It's always advisable to bring money in a variety of forms on a vacation: a mix of cash, credit cards, and traveler's checks. You should also exchange enough petty cash to cover airport incidentals, tipping, and transportation to your hotel before you leave home, or withdraw money upon arrival at an airport ATM.
In many international destinations, ATMs offer the best exchange rates. Avoid exchanging money at commercial exchange bureaus and hotels, which often have the highest transaction fees.
The euro became the official currency of Italy and 11 other participating countries on January 1, 1999. For details on the euro, check out www.ec.europa.eu/euro.
The easiest and best way to get cash away from home is from an ATM (automated teller machine), sometimes referred to as a "cash machine" or a "cashpoint." The Cirrus (tel. 800/424-7787; www.mastercard.com) and PLUS (tel. 800/843-7587; www.visa.com) networks span the globe. Go to your bank card's website to find ATM locations at your destination. Be sure you know your personal identification number (PIN) and your daily withdrawal limit before you depart. Note: Many banks impose a fee every time you use a card at another bank's ATM, and that fee can be higher for international transactions (up to $5 or more) than for domestic ones (where they're rarely more than $2). In addition, the bank from which you withdraw cash may charge its own fee. For international withdrawal fees, ask your bank.
Note: Banks that are members of the Global ATM Alliance charge no transaction fees for cash withdrawals at other Alliance member ATMs; these include Bank of America, Scotiabank (Canada, Caribbean, and Mexico), Barclays (U.K. and parts of Africa), and Deutsche Bank (Germany, Poland, Spain, and Italy), and BNP Paribus (France).
Credit cards are another safe way to carry money. They also provide a convenient record of all your expenses, and they generally offer relatively good exchange rates. You can withdraw cash advances from your credit cards at banks or ATMs but high fees make credit card cash advances a pricey way to get cash. Keep in mind that you'll pay interest from the moment of your withdrawal, even if you pay your monthly bills on time. Also, note that many banks now assess a 1% to 3% "transaction fee" on all charges you incur abroad (whether you're using the local currency or your native currency).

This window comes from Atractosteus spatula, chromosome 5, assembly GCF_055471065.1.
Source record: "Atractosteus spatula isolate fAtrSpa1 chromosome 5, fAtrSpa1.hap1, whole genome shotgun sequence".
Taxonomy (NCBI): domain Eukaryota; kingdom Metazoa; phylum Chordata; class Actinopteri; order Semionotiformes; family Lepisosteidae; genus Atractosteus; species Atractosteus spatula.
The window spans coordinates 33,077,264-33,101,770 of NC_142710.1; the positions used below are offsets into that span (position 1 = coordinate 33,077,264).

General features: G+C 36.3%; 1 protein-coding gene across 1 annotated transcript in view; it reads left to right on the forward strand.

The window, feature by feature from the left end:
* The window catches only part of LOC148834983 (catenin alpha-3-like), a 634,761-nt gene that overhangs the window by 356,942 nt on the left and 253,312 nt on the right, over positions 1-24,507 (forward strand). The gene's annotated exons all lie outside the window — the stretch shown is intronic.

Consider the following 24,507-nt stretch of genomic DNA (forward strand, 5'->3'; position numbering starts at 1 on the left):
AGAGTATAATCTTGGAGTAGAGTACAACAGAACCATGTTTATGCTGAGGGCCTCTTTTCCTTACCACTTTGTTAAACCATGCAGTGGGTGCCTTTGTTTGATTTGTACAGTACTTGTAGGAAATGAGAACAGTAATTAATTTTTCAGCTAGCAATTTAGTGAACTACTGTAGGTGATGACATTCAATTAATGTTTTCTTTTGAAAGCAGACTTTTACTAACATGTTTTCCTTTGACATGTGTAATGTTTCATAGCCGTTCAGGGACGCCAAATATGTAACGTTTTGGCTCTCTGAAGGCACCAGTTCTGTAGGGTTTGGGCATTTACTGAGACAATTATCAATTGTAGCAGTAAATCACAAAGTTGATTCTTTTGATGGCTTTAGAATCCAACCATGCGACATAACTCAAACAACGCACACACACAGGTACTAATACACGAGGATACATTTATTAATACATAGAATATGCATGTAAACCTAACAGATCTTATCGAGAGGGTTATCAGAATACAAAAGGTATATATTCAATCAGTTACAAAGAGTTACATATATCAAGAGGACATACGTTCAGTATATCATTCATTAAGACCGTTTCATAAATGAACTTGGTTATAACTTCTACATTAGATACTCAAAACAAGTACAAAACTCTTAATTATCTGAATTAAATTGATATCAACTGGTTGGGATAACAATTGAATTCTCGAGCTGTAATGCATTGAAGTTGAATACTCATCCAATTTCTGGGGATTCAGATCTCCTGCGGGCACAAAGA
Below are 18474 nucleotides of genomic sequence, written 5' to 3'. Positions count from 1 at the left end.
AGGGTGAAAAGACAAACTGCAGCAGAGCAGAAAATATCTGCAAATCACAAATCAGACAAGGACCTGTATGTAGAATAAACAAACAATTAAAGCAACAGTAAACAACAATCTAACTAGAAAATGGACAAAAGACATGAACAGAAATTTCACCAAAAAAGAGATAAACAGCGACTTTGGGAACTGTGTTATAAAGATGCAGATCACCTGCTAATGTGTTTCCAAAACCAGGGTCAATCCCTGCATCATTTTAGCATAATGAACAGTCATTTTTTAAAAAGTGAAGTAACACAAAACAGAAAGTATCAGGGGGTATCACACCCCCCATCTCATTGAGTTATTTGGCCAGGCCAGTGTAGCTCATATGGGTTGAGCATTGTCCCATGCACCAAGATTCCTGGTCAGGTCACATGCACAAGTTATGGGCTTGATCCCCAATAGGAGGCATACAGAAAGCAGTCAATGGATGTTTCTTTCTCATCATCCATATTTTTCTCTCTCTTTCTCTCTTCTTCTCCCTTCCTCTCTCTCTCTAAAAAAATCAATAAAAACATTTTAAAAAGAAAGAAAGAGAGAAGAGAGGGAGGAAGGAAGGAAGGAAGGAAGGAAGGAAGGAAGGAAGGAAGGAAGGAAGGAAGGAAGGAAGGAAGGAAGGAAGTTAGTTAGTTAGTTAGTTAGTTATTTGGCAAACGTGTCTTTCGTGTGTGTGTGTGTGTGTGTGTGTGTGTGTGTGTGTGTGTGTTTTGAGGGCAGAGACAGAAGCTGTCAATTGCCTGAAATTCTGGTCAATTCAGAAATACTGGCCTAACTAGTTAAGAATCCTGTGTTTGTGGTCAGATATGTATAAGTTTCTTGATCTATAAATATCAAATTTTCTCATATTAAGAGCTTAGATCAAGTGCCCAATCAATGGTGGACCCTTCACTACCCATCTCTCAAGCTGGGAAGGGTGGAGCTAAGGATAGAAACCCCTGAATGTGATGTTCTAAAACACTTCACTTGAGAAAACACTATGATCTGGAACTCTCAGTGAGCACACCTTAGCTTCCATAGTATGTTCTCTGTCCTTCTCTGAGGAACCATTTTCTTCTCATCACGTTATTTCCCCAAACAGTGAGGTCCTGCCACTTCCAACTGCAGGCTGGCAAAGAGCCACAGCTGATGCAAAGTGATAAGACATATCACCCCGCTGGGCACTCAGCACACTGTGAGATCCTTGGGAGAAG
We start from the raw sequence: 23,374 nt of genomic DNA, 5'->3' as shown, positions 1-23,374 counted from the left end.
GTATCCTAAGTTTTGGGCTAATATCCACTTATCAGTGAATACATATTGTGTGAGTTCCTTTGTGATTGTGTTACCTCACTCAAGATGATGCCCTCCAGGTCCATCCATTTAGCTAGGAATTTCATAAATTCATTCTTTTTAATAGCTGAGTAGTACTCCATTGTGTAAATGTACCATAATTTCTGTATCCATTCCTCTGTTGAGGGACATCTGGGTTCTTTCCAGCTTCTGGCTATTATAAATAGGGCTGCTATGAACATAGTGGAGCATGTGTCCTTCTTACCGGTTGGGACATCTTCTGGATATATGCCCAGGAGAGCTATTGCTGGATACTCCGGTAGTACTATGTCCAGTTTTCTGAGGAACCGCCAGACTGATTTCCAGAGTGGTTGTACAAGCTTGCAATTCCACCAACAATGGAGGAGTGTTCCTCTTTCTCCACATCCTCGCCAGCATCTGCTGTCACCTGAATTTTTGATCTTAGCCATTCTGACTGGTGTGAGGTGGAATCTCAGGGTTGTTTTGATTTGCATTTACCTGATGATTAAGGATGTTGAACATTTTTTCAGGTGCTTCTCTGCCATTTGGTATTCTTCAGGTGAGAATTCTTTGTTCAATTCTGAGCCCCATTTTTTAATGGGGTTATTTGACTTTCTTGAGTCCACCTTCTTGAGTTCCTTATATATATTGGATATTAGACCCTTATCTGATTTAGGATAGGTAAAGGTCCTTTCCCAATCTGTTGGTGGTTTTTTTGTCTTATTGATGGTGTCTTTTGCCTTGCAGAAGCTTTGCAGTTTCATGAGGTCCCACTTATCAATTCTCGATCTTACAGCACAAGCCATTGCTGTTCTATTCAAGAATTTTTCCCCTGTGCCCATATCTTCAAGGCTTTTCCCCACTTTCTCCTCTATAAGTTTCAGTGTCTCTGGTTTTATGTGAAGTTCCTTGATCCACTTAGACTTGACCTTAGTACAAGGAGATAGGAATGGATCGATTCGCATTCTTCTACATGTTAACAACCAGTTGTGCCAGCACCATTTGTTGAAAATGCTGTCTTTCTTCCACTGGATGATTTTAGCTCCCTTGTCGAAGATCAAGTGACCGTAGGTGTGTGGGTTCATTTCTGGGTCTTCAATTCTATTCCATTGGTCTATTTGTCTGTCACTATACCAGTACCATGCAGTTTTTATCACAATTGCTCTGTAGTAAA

These days, traveler's checks seem less necessary because most Italian cities and towns have 24-hour ATMs, allowing you to withdraw small amounts of cash as needed. But if you prefer to stick with traveler's checks, be ready to show an ID every time you want to cash a check.
You can buy traveler's checks at most banks. They are offered in denominations of $20, $50, $100, $500, and sometimes $1,000. Generally, you'll pay a service charge ranging from 1% to 4%.
The most popular traveler's checks are offered by American Express (tel. 800/221-7282 for cardholders -- this number accepts collect calls, offers service in several foreign languages, and exempts Amex gold and platinum cardholders from the 1% fee); Visa (tel. 800/732-1322) -- AAA members can obtain Visa checks for a $9.95 fee (for checks up to $1,500) at most AAA offices or by calling tel. 866/339-3378 and MasterCard (tel. 800/223-9920).
Be sure to keep a record of the traveler's checks' serial numbers separate from your checks in the event that they are stolen or lost. You'll get a refund faster if you know the numbers.
American Express, Thomas Cook, Visa, and MasterCard offer foreign currency traveler's checks, useful if you're traveling to one country or to the euro zone; they're accepted at locations where dollar checks may not be.